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Aloe Vera assault

I haven't had much luck with growing food this past winter/monsoon season in Singapore. Weather aside, my plants have been on the receiving end of avian assaults, some have been pecked at, some even uprooted. This is the first time it has ever happened in our garden. I was already pretty miffed when I had lost some nasturtium plants, a baby winged bean, rosella fruits and seedlings, and a cos lettuce plant. The initial suspects were the chickens, but the lack of footprints conveyed that we have a light-footed thief on our hands. Recently, I realised that a band of mynahs enjoy loitering in that area, and I would see the odd spotted necked dove, plus there's this solo friendly bird...

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Farm Box review: SuperNature

For my birthday last month, I was pleasantly surprised with a delivery of one of SuperNature's Farm Boxes, kindly sent by Blackberry Singapore. I hear from them time to time, and occasionally they give me phones to test out. While I don't celebrate my birthday anymore, I found this to be so thoughtful. Sometime back, I remarked on this blog that I had not yet tried SuperNature's produce, finally this day has come. Here's what was included in the Farm Box. I think this was the Baby Farm Box. It contained my favourite fruits and vegetables, ones that I grow in Australia or buy regularly, and they all looked very fresh. The first vegetables I tucked into were the leeks, carrots and...

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The charm of Pulau Ubin

A familiar haunt for Singaporeans, Pulau Ubin is a green idyllic space a hop and a skip from the mainland. I was there a few weeks ago with my artist/curator friend, Jacquelyn Soo, to view its vegetable, herb and spice garden and other nature spaces as inspiration for our upcoming joint exhibition project for Sum > Parts: When Artists Meet the Public. There's a carefree vibe on the island, and the sensible pace of life there made time seem slower, giving us time to appreciate each moment we had. There are more bicycles than cars and people, and the dogs here are so friendly and seem so happy, they look like they are smiling. There's greenery everywhere, and even on the roof of...

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Urban rooftop farms in Singapore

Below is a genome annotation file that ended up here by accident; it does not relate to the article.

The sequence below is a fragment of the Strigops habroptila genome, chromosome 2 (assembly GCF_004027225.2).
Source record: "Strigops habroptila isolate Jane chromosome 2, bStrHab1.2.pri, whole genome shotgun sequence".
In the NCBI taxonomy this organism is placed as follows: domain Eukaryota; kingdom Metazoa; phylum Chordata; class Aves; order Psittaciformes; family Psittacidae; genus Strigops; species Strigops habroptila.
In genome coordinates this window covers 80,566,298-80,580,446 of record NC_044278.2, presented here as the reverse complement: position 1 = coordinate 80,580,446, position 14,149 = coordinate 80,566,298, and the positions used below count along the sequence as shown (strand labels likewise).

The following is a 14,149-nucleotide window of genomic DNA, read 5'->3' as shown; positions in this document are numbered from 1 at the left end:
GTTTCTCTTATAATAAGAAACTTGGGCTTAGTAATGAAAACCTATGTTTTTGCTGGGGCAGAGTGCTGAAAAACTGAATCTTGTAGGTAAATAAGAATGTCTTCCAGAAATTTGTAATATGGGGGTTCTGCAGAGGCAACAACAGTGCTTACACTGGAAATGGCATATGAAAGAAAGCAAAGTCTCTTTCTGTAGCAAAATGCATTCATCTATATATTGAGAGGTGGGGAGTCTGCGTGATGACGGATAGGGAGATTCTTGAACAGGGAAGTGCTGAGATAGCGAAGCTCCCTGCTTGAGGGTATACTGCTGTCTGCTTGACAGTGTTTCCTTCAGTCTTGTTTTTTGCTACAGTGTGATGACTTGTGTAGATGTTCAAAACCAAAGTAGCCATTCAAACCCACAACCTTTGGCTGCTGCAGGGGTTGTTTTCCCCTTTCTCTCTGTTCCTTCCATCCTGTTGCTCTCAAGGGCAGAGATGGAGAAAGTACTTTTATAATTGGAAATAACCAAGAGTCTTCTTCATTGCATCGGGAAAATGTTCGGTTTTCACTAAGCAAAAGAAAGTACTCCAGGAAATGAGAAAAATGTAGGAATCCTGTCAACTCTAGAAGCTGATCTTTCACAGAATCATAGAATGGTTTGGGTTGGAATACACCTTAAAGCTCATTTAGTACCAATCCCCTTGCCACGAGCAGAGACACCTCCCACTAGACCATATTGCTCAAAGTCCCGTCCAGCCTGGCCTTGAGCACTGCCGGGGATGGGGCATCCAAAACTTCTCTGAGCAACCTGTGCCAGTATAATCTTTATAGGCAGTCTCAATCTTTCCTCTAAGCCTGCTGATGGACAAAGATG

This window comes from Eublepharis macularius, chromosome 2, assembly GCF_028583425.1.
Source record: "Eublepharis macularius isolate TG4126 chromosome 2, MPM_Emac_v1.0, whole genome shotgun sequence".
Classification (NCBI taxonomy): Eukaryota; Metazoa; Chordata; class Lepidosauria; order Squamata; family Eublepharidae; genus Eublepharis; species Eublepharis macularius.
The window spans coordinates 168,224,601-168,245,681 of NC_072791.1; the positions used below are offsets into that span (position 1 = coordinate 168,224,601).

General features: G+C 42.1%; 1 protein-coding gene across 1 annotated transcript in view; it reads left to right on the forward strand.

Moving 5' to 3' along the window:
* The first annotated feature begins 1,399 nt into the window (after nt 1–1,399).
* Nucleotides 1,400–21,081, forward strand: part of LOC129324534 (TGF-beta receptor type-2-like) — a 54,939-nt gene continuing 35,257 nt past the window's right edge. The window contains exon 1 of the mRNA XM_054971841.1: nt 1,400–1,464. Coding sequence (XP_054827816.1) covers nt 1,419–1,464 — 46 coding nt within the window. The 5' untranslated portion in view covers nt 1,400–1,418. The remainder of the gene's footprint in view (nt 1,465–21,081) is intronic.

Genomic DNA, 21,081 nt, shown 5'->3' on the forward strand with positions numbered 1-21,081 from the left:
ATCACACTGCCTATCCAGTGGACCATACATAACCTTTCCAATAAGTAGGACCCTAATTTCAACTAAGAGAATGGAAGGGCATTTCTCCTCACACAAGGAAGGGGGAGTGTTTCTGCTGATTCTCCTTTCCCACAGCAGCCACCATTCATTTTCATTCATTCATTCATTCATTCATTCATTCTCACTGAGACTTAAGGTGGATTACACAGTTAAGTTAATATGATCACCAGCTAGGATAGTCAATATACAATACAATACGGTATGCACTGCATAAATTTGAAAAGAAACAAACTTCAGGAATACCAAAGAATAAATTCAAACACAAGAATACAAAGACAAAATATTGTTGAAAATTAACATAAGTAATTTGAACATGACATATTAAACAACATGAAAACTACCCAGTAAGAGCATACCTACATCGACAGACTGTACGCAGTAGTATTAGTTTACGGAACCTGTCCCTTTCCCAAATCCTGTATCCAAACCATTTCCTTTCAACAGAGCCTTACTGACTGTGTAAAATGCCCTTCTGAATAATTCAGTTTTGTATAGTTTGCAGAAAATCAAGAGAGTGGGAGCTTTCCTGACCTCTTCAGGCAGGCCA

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My gardening and environmentalist friends, Bjorn Low and Allan Lim, have been working on their new rooftop farming spaces in recent months. Bjorn and his team at Edible Gardens were recently given a temporary space at People’s Park Complex, which they have named Nong (agriculture), a pop up farm concept that is certainly one to keep an eye on, while Allan Lim, one of the founders of The Living! Project, and his team managed to secure a space at *SCAPE. What I find exciting is that both are rooftop farms in the city; the former in the heart of Chinatown, and the latter in the heart of Orchard Road.

Nong is located on the 6th storey of People’s Park Complex, and Edible Gardens has collaborated with online retailer, Naiise, to create a shop selling stationary, home decor pieces, and gardening wares. Haystakt, an online maker marketplace has also moved in, and gardening and farming installations by Greenology, Sky Greens and Homegrw also have a presence. Other than its greenery, Nong features a strong design, as well as handmade theme. But the space is only half the joy; there will be workshops held on weekends, check their Facebook events page for more details. The upcoming session of Green Drinks will also be held there on the evening of 27 February – the focus being urban farming in Singapore. Come on down, I have organised this session!! The most straightforward way to get there is via the lift located near KFC.

Building a herbal garden

The plan is to have a garden apothecary and to go outside and get medicated naturally, rather than buying pharmaceutical products in a box. Since medication is mostly derived from plants, we might as well go straight to the source!

When I had first watched an episode of River Cottage where Hugh Fearnley-Whittingstall visits a herbalist of sorts, and she draws a bath for him using flowers and herbs from her garden, I was smitten with the idea of one day having a romantic looking garden full of magical plants and know-how. It wasn’t until I’d watched Grow Your Own Drugs by James Wong, that I had grown to realise how within reach that dream was; as long as I did proper research and tried not to be too ambitious immediately, that I would get there. It wasn’t as painful and clinical as I had always thought it to be; it’s kind of like cooking, isn’t it?

But where does one start?